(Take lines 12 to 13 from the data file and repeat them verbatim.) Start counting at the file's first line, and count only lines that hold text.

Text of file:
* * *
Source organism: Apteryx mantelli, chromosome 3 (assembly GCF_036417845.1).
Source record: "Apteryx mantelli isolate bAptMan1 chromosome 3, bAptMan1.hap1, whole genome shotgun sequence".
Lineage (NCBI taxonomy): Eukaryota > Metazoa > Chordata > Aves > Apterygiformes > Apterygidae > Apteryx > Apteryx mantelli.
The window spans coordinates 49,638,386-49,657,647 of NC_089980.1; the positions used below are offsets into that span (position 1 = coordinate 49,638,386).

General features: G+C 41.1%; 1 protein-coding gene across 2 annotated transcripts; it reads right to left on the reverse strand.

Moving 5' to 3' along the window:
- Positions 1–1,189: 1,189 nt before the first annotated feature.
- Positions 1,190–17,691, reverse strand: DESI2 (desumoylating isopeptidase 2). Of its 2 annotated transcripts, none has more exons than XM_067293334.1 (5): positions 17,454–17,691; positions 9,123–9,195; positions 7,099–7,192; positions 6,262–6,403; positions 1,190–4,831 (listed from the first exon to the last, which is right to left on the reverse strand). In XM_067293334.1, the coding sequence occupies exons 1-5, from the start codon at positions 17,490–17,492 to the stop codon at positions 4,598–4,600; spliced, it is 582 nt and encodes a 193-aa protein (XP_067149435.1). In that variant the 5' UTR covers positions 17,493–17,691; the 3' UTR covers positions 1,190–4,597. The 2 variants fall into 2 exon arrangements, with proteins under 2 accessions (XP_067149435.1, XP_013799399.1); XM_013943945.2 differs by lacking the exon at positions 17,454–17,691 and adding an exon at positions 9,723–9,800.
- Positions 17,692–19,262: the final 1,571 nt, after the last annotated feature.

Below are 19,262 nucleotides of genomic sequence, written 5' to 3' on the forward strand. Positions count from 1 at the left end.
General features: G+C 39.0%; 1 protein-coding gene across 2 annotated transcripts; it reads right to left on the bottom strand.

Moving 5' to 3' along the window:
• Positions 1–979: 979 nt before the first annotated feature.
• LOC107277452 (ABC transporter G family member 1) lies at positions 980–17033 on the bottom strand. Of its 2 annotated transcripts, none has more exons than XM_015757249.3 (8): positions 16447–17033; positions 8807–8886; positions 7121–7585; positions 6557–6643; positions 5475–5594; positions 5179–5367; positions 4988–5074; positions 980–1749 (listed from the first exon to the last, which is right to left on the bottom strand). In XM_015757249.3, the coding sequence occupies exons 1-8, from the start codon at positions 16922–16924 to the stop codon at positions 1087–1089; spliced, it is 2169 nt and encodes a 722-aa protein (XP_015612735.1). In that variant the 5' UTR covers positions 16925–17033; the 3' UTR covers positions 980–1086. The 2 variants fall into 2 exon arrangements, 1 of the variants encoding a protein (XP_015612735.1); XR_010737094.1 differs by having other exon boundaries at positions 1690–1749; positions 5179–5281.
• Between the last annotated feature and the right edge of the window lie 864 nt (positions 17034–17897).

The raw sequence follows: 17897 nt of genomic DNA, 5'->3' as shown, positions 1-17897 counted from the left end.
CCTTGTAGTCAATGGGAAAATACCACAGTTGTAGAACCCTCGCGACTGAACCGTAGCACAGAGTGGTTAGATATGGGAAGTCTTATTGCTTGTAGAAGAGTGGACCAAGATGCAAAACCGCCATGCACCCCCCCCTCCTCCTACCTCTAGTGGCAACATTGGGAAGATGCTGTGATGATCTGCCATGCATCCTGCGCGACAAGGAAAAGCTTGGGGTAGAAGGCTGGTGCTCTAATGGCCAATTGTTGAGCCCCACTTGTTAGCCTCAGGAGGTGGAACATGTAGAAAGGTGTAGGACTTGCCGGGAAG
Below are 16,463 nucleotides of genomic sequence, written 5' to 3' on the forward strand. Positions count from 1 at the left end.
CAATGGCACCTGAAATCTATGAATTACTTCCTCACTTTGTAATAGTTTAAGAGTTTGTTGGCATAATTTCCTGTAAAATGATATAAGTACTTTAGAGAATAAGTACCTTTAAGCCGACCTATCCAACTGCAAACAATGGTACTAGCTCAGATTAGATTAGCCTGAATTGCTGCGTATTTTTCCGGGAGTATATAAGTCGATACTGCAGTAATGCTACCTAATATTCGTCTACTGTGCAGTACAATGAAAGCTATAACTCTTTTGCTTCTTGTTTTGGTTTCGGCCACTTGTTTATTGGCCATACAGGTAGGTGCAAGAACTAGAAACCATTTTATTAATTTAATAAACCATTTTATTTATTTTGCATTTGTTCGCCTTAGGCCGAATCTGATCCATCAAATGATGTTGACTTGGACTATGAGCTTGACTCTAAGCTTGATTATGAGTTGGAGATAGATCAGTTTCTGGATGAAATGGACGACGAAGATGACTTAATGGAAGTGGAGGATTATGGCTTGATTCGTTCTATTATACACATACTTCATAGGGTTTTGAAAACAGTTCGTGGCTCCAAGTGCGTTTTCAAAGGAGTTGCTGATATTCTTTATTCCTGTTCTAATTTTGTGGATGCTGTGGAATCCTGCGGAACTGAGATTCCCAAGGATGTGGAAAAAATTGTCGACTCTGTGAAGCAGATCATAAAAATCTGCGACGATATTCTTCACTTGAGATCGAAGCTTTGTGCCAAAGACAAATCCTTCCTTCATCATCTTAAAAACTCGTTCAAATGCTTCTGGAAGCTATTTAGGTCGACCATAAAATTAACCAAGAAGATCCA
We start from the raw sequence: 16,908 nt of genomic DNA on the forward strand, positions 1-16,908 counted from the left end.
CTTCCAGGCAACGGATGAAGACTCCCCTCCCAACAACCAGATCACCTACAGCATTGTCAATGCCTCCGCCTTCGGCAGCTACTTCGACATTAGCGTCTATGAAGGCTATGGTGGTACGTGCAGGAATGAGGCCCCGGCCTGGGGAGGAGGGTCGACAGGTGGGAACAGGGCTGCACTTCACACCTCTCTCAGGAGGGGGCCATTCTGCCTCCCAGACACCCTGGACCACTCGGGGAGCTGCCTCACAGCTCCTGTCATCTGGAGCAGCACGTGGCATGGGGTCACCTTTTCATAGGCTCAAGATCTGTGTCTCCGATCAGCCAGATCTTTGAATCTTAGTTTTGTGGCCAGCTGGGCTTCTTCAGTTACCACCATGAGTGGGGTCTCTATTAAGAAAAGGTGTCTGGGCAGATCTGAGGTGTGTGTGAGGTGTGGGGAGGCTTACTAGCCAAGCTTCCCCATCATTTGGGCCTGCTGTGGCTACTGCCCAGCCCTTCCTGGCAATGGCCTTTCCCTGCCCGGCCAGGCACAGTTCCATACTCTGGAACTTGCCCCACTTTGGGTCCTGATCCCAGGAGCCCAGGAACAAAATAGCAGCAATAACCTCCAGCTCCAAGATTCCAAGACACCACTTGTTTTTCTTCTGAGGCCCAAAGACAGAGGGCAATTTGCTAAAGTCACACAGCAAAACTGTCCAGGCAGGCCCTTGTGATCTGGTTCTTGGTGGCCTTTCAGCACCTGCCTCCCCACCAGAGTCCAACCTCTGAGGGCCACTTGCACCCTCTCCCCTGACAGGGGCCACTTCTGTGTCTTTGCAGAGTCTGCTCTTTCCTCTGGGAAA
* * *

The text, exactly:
Moving 5' to 3' along the window:
• Positions 1–979: 979 nt before the first annotated feature.